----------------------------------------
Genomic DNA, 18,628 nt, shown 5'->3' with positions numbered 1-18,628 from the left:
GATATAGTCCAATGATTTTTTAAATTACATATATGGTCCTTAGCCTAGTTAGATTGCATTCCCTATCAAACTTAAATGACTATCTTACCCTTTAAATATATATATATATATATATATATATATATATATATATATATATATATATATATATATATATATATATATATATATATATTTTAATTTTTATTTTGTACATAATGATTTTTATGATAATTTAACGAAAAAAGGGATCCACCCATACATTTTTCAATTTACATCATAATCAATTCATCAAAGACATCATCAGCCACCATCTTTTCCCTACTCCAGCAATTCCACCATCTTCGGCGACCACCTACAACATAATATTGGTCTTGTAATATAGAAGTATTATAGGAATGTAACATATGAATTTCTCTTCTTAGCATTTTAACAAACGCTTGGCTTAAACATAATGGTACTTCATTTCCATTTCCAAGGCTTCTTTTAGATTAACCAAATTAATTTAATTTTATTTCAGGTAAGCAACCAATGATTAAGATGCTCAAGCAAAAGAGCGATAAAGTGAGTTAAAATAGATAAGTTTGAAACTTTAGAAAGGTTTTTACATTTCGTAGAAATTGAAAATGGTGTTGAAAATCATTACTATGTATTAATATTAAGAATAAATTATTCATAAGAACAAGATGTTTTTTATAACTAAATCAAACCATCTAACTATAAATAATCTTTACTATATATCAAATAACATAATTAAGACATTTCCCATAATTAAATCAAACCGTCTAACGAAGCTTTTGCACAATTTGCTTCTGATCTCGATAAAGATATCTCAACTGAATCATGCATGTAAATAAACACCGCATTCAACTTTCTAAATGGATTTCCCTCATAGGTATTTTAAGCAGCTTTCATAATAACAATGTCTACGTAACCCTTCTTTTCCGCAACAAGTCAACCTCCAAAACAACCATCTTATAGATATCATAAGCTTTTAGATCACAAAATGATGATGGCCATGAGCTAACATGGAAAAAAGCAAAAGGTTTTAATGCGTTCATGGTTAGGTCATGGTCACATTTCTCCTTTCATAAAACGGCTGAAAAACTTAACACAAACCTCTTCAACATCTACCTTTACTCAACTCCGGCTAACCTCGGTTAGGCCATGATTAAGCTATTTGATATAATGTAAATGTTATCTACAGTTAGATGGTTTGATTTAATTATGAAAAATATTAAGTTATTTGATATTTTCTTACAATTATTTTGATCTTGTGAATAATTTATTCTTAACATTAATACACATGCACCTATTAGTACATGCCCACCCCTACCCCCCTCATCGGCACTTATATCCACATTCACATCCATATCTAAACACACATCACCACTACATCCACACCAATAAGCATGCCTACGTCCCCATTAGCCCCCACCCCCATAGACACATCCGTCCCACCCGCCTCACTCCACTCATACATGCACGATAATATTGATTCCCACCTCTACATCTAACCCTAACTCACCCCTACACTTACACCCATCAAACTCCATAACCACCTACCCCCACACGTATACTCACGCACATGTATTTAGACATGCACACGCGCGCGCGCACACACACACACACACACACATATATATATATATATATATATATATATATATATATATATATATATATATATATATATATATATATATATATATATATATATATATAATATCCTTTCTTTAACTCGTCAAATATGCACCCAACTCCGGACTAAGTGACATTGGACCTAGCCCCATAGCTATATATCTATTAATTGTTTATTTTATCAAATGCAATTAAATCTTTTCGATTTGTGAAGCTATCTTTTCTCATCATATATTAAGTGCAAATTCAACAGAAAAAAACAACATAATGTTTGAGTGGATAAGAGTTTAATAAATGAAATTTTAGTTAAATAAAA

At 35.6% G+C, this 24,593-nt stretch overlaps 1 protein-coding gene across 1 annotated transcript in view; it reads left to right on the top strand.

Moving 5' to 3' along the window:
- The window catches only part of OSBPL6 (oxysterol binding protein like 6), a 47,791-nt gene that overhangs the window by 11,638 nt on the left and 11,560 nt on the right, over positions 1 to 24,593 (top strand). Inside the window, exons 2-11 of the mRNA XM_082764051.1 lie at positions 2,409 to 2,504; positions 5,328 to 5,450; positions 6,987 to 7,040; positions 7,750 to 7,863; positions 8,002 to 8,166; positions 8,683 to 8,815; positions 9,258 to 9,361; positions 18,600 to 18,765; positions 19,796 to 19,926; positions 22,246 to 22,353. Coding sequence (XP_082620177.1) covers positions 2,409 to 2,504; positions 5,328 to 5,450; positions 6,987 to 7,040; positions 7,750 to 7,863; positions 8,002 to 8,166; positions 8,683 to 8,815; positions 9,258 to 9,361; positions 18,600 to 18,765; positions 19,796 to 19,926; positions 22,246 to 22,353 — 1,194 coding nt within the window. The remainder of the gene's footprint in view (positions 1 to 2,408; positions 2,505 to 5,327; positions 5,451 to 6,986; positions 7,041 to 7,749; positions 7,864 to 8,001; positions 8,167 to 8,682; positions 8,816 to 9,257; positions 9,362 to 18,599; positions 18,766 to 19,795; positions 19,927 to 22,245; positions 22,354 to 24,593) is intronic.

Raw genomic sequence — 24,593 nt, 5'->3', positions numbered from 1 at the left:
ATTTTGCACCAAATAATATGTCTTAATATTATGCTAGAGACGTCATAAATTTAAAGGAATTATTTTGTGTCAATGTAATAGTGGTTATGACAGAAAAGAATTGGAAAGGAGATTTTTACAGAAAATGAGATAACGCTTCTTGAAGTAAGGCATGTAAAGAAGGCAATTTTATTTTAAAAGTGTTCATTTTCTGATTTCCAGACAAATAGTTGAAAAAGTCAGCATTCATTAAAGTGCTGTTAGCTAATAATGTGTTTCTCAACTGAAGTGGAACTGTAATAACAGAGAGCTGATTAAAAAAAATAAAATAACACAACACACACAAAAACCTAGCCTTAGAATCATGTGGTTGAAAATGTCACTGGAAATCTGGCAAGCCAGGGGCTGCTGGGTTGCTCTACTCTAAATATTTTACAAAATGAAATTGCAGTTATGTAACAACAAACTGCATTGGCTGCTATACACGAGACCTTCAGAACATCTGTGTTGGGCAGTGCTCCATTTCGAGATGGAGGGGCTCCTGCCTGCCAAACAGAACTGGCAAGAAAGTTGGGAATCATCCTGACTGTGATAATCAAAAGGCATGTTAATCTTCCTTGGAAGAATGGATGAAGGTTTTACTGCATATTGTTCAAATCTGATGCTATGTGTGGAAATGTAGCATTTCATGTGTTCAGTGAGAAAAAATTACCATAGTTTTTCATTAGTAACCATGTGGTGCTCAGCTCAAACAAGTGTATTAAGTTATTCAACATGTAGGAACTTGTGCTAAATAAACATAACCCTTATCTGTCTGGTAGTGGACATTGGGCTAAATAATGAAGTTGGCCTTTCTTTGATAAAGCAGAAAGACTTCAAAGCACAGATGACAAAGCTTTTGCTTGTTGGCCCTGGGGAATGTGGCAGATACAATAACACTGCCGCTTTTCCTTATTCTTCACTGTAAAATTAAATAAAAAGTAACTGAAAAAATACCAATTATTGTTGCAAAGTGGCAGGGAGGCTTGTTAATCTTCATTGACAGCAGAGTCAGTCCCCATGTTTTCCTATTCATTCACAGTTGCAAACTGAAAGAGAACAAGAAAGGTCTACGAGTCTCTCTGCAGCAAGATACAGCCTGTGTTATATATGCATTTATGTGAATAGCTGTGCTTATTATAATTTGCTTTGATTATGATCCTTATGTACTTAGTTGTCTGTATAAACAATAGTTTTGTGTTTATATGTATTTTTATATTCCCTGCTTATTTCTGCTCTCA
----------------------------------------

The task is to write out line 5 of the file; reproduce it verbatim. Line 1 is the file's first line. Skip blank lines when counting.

- The window catches only part of OSBPL6 (oxysterol binding protein like 6), a 47,791-nt gene that overhangs the window by 11,638 nt on the left and 11,560 nt on the right, over positions 1 to 24,593 (top strand). Inside the window, exons 2-11 of the mRNA XM_082764051.1 lie at positions 2,409 to 2,504; positions 5,328 to 5,450; positions 6,987 to 7,040; positions 7,750 to 7,863; positions 8,002 to 8,166; positions 8,683 to 8,815; positions 9,258 to 9,361; positions 18,600 to 18,765; positions 19,796 to 19,926; positions 22,246 to 22,353. Coding sequence (XP_082620177.1) covers positions 2,409 to 2,504; positions 5,328 to 5,450; positions 6,987 to 7,040; positions 7,750 to 7,863; positions 8,002 to 8,166; positions 8,683 to 8,815; positions 9,258 to 9,361; positions 18,600 to 18,765; positions 19,796 to 19,926; positions 22,246 to 22,353 — 1,194 coding nt within the window. The remainder of the gene's footprint in view (positions 1 to 2,408; positions 2,505 to 5,327; positions 5,451 to 6,986; positions 7,041 to 7,749; positions 7,864 to 8,001; positions 8,167 to 8,682; positions 8,816 to 9,257; positions 9,362 to 18,599; positions 18,766 to 19,795; positions 19,927 to 22,245; positions 22,354 to 24,593) is intronic.